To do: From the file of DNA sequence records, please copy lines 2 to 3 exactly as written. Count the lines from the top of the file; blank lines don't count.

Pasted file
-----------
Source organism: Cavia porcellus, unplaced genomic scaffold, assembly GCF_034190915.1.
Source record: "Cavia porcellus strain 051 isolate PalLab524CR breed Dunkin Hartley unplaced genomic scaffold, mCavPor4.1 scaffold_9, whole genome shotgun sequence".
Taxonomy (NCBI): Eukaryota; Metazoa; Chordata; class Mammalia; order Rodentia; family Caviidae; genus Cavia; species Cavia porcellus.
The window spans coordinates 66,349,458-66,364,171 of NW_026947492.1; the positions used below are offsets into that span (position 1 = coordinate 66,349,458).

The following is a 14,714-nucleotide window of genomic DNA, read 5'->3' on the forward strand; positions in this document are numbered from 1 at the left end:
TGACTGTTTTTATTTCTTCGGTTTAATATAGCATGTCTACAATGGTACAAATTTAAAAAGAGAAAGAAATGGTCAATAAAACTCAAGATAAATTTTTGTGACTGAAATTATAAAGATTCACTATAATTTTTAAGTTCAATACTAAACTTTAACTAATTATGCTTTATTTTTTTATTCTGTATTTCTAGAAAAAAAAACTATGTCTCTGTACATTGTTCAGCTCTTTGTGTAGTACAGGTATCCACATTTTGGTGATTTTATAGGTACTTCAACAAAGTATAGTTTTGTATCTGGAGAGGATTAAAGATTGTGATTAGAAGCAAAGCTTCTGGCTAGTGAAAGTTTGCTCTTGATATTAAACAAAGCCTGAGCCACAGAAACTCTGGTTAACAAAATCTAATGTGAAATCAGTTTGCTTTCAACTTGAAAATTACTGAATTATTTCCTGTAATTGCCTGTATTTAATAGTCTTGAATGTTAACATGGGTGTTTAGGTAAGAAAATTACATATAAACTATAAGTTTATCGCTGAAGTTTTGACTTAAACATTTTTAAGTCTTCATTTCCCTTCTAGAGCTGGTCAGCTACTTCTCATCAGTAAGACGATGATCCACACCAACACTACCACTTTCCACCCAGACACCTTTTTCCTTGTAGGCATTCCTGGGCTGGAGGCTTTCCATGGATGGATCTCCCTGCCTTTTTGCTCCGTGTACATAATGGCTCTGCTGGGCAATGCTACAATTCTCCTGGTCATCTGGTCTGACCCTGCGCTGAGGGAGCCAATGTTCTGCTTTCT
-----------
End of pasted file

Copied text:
Source record: "Cavia porcellus strain 051 isolate PalLab524CR breed Dunkin Hartley unplaced genomic scaffold, mCavPor4.1 scaffold_9, whole genome shotgun sequence".
Taxonomy (NCBI): Eukaryota; Metazoa; Chordata; class Mammalia; order Rodentia; family Caviidae; genus Cavia; species Cavia porcellus.